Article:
Now God knows that in order to write this to you I have escaped to a secluded spot, where people would not think to find me, sometimes leaning for support against the wall, sometimes lying down on account of my excessive weakness, for I have grown old and feeble.

But with respect to your wish to come here to me, I cannot but say how greatly your visit would  p202 delight me, for I truly long to commune with you, and would anticipate our meeting with even greater joy than you. Yet I must advise you not to expose yourself to the perils of the voyage, for beyond seeing me, and my doing all I could to honour you, you would not derive any advantage from your visit. Do not expect to be able to confer with me on any scientific subject for even one hour either by day or by night, for the following is my daily occupation:—

I dwell at Misr (Fostat) and the Sultan resides at Kahira (Cairo); these two places are two Sabbath days' journey (about one mile and a half) distant from each other. My duties to the Sultan are very heavy. I am obliged to visit him every day, early in the morning; and when he or any of his children, or any of the inmates of his harem, are indisposed, I dare not quit Kahira, but must stay during the greater part of the day in the palace. It also frequently happens that one or two of the royal officers fall sick, and I must attend to their healing. Hence, as a rule, I repair to Kahira very early in the day, and even if nothing unusual happens, I do not return to Misr until the afternoon. Then I am almost dying with hunger. I find the ante-chambers filled with people, both Jews and gentiles, nobles and common people, judges and bailiffs, friends and foes — a mixed multitude, who await the time of my return.

I dismount from my animal, wash my hands, go forth to my patients, and entreat them to bear with me while I partake of some slight refreshment, the only meal I take in the twenty-four hours. Then I attend to my patients, write prescriptions  p203 and directions for their various ailments. Patients go in and out until nightfall, and sometimes even, I solemnly assure you, until two hours and more in the night. I converse with and prescribe for them while lying down from sheer fatigue, and when night falls I am so exhausted that I can scarcely speak.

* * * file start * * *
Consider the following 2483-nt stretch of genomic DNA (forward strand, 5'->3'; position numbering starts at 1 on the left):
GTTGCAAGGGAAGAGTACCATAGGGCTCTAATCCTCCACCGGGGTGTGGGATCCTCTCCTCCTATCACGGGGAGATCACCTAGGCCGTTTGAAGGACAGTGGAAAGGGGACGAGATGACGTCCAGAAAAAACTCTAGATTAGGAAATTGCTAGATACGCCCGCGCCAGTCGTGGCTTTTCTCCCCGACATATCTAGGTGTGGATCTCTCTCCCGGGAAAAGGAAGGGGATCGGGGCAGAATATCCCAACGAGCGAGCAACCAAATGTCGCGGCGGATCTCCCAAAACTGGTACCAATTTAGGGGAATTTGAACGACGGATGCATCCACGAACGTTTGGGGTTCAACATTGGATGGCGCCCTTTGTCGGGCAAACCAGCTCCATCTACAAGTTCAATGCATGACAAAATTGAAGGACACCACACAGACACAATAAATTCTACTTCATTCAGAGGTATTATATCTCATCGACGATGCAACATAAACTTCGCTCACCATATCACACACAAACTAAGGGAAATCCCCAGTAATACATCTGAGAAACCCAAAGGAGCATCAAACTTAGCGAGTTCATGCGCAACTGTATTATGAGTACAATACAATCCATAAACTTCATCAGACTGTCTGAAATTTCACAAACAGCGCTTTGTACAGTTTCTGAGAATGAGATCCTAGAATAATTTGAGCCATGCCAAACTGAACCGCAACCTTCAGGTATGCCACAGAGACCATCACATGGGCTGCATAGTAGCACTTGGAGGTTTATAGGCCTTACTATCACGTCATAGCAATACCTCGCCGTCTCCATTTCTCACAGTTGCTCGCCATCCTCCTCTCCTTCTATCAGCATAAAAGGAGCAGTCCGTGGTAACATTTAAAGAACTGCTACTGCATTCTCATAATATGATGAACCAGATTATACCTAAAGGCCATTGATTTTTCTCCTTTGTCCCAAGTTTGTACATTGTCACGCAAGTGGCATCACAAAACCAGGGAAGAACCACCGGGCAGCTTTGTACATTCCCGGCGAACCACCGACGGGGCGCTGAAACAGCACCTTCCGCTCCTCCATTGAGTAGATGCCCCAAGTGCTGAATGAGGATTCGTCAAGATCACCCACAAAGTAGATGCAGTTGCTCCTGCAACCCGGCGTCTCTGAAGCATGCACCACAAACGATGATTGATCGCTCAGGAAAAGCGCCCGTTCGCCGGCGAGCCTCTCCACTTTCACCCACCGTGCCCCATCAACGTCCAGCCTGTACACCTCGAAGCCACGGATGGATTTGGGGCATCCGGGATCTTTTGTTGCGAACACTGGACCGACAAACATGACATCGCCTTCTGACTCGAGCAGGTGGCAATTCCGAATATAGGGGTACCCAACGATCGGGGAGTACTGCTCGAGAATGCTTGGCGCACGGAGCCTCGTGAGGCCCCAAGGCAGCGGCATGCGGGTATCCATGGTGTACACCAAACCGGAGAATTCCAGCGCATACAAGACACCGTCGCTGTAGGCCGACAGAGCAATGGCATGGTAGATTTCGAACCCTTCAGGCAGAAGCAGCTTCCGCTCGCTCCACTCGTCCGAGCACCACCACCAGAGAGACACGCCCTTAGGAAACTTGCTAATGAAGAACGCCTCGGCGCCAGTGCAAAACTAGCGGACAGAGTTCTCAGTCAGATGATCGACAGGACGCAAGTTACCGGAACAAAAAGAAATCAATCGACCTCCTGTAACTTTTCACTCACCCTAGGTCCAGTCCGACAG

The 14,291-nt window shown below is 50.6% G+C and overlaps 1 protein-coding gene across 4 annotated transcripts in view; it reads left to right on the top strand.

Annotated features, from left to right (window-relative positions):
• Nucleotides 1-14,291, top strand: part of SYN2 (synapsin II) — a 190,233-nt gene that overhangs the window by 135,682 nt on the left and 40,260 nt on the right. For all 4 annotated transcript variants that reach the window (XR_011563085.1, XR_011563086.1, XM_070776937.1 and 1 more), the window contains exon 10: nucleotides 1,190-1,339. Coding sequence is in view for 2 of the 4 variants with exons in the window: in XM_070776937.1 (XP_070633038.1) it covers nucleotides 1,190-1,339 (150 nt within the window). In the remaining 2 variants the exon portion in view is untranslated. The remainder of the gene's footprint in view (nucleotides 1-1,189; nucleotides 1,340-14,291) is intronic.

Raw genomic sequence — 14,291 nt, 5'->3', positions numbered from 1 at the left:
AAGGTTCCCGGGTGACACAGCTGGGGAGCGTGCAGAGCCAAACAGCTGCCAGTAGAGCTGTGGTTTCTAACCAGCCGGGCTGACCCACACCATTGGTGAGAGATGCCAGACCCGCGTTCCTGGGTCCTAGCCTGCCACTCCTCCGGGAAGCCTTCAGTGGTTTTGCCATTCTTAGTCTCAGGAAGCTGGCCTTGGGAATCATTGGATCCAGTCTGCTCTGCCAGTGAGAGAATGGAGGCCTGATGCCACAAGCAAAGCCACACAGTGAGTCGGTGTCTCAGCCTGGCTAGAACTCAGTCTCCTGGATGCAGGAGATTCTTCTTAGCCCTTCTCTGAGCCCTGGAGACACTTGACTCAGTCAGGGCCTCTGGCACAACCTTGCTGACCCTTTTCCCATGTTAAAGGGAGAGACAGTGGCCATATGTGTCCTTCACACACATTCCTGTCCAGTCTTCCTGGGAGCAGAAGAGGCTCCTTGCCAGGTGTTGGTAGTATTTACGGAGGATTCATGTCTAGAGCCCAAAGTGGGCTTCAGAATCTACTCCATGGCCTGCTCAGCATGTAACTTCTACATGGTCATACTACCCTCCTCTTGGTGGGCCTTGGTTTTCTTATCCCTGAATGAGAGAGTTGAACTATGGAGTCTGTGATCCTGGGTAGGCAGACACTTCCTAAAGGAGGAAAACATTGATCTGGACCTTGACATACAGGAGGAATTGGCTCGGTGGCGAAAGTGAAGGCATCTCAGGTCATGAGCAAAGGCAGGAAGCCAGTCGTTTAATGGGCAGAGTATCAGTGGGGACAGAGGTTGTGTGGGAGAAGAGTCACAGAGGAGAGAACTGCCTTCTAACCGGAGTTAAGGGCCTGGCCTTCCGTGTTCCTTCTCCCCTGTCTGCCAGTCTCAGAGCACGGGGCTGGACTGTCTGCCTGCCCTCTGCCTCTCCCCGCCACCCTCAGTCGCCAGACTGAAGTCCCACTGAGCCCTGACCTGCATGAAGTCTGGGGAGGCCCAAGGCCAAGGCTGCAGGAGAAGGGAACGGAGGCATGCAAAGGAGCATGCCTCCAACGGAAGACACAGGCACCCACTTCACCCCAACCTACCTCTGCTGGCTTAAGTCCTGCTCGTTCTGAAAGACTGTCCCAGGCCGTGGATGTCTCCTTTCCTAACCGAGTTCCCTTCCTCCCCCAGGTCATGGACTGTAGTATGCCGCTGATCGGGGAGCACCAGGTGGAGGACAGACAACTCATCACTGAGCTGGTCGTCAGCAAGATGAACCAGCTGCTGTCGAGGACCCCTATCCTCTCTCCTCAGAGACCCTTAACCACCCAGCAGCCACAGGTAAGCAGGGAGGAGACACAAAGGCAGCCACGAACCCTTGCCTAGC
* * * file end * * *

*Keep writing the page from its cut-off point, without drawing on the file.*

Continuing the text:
In consequence of this, no Israelite can have any private interview with me except on the Sabbath. On that day the whole congregation, or at least the majority of the members, come to me after the morning service, when I instruct them as to their proceedings during the whole week; we study together a little until noon, when they depart. Some of them return, and read with me after the afternoon service until evening prayers. In this manner I spend that day. I have here related to you only a part of what you would see if you were to visit me.

Now, when you have completed for our brethren the translation you have commenced, I beg that you will come to me, but not with the hope of deriving any advantage from your visit as regards your studies; for my time is, as I have shown you, excessively occupied.

The end came on December 13, 1204, when Maimonides died in his seventieth year.​87 A general outbreak of grief ensued. Public mourning was ordained in many congregations in all parts of the world. For three days Jews and Moslems  p204 held lament in Fostat. Maimonides was buried in Palestine, at Tiberias. In Jerusalem a general fast was proclaimed. From the Scroll of the Law was read the passage (Leviticus xxvi) in which are unfolded the penalties resulting from disobedience to the divine precepts, and from the first Book of Samuel, the narrative of the capture of the Ark of the Covenant by the Philistines, concluding with the words (1 Samuel iv.22): "The glory is departed from Israel, for the Ark of God is taken."

[image ALT: A barrel-shaped polished stone structure, about 3 meters long and a bit more than a meter high; the narrow face is toward the camera: it is inscribe with a dozen lines of Hebrew lettering. The structure sits on a stone-tiled floor and several plastic chairs are strewn near it; a young man in Orthodox Jewish garb sits in one of them. It is the tomb of Maimonides: only half of it can be seen, a wooden partition having been erected that bisects it lengthwise, on which five large framed photos have been hung.]

Maimonides' tomb in Tiberias.

Photo taken in 2011 shows a divided site; this is the men's half.

Photo © Jona Lendering 2011, by kind permission.

The Authors' Notes:

81 Lane-Poole, History of Egypt, ch. VIII.

82 Ibid., p241.

83 Commissary on Sanhedrin, X.1; Aboth, I (end). Maimonides had no great affection even for liturgical poems (Geiger, Melo Chafnaim, p79). Compare Hebrew Graetz, IV.330, Appendix, 52.

84 For the evidence of this see Yellin, Hebrew Maimonides, p97, n. 1.

85 Munk, Notice, p23. The Essay on the Resurrection was translated into Hebrew by Samuel ibn Tibbon, and also by Charizi. See Steinschneider, Hebr. Uebersetz., 431.

86 An English translation of the Letter by Dr. H. Adler may be found in Miscellany of Hebrew Literature, vol. I (1872). The extract given below is cited from this rendering.

87 Saadiah ibn Danon in Chemdah Genuza, p30; Jedaiah Bedaressi, end of Bechinath Olam; Yochasin, ed. Cracow, p131; Hebrew Graetz, IV p418. The poems in honour of Maimonides are collected by Steinschneider in his Kobetz-al‑Yad for the Society Mekitse Nirdamim.

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Page updated: 20 Aug 12